4. SEPs and the assessment of dominance

While the issue was not raised in the preliminary ruling, hence not dealt by the CJEU, the question of whether the mere holding of a SEP can be enough in itself to confer a position of dominance bears a crucial importance in the assessment of these cases as the finding of dominance should be the first step to construe the theory of abuse[64].

There are no doubts that the selection of a patented technology within a standard enhances the value of the patent. As already pointed out, the strong lock-in effects characterizing telecom industries together with the impossibility to design around the standard technology, once it has become standard, will grant SEP holders a stronger bargaining position vis-à-vis implementers, conferring to the former a certain degree of market power[65], intended in economic terms as the power to raise the royalty rates of the licensing agreement (by threatening not to license in the first place)[66].

Under this perspective, it would seem that the SEP holder has the power to behave independently of its competitors, customers and consumers, as enshrined in the European notion of dominance, as his control over a fragment of technology insisting on a small component (the standard) of a much more complex product (for example a smartphone), sold in a separate market (i.e. the market for smartphones), grants him power to successfully threaten implementers' products survival on such market [67]. Moreover, the SEP holder's threat to enforce its patent(s) can determine a direct significant price increase of the final product[68], as experience has shown that often SEP holders have demanded royalties calculated as a percentage of the price of the final product sold in the market (for example a smartphone), despite the fact that their rights insisted on a sliver of technology composing a component of the overall final device[69].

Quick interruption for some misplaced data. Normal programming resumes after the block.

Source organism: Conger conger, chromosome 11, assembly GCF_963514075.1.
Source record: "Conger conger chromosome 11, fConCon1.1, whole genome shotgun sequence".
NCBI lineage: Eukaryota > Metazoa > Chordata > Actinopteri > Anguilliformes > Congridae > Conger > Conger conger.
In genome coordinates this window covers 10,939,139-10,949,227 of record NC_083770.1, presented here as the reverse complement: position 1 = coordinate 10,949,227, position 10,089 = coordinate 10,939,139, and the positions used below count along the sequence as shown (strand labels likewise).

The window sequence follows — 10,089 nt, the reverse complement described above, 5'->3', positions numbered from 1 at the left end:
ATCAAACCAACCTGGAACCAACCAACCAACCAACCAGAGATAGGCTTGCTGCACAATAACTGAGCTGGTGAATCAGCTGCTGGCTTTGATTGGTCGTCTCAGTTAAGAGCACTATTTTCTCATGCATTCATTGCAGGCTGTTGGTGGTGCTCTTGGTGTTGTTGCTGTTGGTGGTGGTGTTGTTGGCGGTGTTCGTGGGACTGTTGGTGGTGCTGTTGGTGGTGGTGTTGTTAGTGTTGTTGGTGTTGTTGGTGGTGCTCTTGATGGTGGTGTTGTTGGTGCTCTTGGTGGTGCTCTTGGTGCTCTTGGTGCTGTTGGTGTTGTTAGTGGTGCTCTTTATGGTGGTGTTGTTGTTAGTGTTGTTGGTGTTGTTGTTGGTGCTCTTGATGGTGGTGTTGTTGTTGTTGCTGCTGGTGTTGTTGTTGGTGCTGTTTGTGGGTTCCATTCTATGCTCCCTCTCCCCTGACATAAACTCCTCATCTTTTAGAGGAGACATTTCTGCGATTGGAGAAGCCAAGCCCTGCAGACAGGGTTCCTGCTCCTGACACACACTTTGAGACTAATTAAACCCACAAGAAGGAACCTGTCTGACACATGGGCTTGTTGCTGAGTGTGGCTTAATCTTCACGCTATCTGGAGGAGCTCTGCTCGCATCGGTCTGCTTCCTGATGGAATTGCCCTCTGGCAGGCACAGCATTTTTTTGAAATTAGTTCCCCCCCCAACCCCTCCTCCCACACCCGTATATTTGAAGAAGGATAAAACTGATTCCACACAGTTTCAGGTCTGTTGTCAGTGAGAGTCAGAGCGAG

The overall considerations just highlighted have led several authors to agree that the mere holding of a SEP is sufficient per se for the firm to be regarded as dominant.[70] Nonetheless, if such enhanced patent value or market power is tantamount to a finding of dominance pursuant to art. 102 of the TFEU[71] is a question to which conflicting answers have been provided[72].